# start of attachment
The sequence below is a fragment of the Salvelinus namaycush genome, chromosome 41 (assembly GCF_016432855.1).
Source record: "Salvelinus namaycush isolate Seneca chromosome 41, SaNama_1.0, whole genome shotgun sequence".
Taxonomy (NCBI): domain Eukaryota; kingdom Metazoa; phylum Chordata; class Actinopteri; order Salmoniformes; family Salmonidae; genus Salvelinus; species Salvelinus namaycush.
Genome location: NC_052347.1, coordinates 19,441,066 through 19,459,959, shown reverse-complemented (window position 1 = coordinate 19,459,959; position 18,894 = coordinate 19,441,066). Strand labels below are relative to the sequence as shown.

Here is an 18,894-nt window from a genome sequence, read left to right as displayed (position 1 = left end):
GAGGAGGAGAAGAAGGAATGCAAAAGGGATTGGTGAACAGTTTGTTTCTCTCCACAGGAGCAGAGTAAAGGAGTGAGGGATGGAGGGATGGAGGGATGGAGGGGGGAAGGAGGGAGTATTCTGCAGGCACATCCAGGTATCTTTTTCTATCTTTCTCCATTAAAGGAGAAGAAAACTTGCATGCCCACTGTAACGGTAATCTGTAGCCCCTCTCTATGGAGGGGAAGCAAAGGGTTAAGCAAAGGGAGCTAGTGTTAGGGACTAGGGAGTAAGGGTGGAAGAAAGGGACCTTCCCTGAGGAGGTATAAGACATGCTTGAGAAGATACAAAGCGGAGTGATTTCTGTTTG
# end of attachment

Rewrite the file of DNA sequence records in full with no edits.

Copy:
The sequence below is a fragment of the Salvelinus namaycush genome, chromosome 41 (assembly GCF_016432855.1).
Source record: "Salvelinus namaycush isolate Seneca chromosome 41, SaNama_1.0, whole genome shotgun sequence".
Taxonomy (NCBI): domain Eukaryota; kingdom Metazoa; phylum Chordata; class Actinopteri; order Salmoniformes; family Salmonidae; genus Salvelinus; species Salvelinus namaycush.
Genome location: NC_052347.1, coordinates 19,441,066 through 19,459,959, shown reverse-complemented (window position 1 = coordinate 19,459,959; position 18,894 = coordinate 19,441,066). Strand labels below are relative to the sequence as shown.

Here is an 18,894-nt window from a genome sequence, read left to right as displayed (position 1 = left end):
GAGGAGGAGAAGAAGGAATGCAAAAGGGATTGGTGAACAGTTTGTTTCTCTCCACAGGAGCAGAGTAAAGGAGTGAGGGATGGAGGGATGGAGGGATGGAGGGGGGAAGGAGGGAGTATTCTGCAGGCACATCCAGGTATCTTTTTCTATCTTTCTCCATTAAAGGAGAAGAAAACTTGCATGCCCACTGTAACGGTAATCTGTAGCCCCTCTCTATGGAGGGGAAGCAAAGGGTTAAGCAAAGGGAGCTAGTGTTAGGGACTAGGGAGTAAGGGTGGAAGAAAGGGACCTTCCCTGAGGAGGTATAAGACATGCTTGAGAAGATACAAAGCGGAGTGATTTCTGTTTG